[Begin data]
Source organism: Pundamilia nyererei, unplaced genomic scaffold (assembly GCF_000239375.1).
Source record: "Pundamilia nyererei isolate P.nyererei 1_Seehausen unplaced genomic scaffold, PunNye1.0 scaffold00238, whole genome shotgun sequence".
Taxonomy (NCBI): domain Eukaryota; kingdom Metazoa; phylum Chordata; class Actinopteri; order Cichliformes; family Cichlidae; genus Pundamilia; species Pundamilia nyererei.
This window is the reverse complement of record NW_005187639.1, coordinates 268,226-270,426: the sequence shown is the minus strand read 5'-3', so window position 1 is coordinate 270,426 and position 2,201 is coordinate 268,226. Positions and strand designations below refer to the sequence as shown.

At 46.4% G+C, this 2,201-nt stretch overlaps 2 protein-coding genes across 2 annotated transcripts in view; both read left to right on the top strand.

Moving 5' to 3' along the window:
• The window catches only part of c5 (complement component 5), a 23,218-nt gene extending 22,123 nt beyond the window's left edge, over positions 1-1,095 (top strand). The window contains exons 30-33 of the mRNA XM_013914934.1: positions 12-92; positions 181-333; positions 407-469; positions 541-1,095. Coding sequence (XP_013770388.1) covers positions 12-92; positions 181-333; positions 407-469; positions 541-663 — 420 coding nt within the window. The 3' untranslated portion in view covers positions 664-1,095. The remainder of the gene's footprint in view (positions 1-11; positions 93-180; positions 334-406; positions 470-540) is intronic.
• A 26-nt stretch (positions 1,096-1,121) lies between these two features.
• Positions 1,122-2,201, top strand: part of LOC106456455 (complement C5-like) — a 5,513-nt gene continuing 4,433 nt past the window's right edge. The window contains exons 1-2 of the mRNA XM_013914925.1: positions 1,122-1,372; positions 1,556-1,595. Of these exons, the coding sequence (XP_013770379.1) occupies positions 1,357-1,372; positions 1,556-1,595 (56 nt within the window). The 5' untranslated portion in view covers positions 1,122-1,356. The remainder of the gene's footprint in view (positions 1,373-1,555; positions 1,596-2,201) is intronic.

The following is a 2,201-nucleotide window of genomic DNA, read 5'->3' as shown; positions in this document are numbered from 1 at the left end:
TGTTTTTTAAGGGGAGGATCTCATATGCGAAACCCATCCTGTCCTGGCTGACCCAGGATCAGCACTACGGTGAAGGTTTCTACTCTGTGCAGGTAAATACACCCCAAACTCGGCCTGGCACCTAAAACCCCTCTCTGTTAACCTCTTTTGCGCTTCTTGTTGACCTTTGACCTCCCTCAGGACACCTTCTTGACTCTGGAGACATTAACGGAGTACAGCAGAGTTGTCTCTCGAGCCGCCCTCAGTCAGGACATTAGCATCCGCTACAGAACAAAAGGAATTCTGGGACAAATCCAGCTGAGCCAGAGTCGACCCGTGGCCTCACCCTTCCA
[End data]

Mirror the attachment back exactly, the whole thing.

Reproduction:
Source organism: Pundamilia nyererei, unplaced genomic scaffold (assembly GCF_000239375.1).
Source record: "Pundamilia nyererei isolate P.nyererei 1_Seehausen unplaced genomic scaffold, PunNye1.0 scaffold00238, whole genome shotgun sequence".
Taxonomy (NCBI): domain Eukaryota; kingdom Metazoa; phylum Chordata; class Actinopteri; order Cichliformes; family Cichlidae; genus Pundamilia; species Pundamilia nyererei.
This window is the reverse complement of record NW_005187639.1, coordinates 268,226-270,426: the sequence shown is the minus strand read 5'-3', so window position 1 is coordinate 270,426 and position 2,201 is coordinate 268,226. Positions and strand designations below refer to the sequence as shown.

At 46.4% G+C, this 2,201-nt stretch overlaps 2 protein-coding genes across 2 annotated transcripts in view; both read left to right on the top strand.

Moving 5' to 3' along the window:
• The window catches only part of c5 (complement component 5), a 23,218-nt gene extending 22,123 nt beyond the window's left edge, over positions 1-1,095 (top strand). The window contains exons 30-33 of the mRNA XM_013914934.1: positions 12-92; positions 181-333; positions 407-469; positions 541-1,095. Coding sequence (XP_013770388.1) covers positions 12-92; positions 181-333; positions 407-469; positions 541-663 — 420 coding nt within the window. The 3' untranslated portion in view covers positions 664-1,095. The remainder of the gene's footprint in view (positions 1-11; positions 93-180; positions 334-406; positions 470-540) is intronic.
• A 26-nt stretch (positions 1,096-1,121) lies between these two features.
• Positions 1,122-2,201, top strand: part of LOC106456455 (complement C5-like) — a 5,513-nt gene continuing 4,433 nt past the window's right edge. The window contains exons 1-2 of the mRNA XM_013914925.1: positions 1,122-1,372; positions 1,556-1,595. Of these exons, the coding sequence (XP_013770379.1) occupies positions 1,357-1,372; positions 1,556-1,595 (56 nt within the window). The 5' untranslated portion in view covers positions 1,122-1,356. The remainder of the gene's footprint in view (positions 1,373-1,555; positions 1,596-2,201) is intronic.

The following is a 2,201-nucleotide window of genomic DNA, read 5'->3' as shown; positions in this document are numbered from 1 at the left end:
TGTTTTTTAAGGGGAGGATCTCATATGCGAAACCCATCCTGTCCTGGCTGACCCAGGATCAGCACTACGGTGAAGGTTTCTACTCTGTGCAGGTAAATACACCCCAAACTCGGCCTGGCACCTAAAACCCCTCTCTGTTAACCTCTTTTGCGCTTCTTGTTGACCTTTGACCTCCCTCAGGACACCTTCTTGACTCTGGAGACATTAACGGAGTACAGCAGAGTTGTCTCTCGAGCCGCCCTCAGTCAGGACATTAGCATCCGCTACAGAACAAAAGGAATTCTGGGACAAATCCAGCTGAGCCAGAGTCGACCCGTGGCCTCACCCTTCCA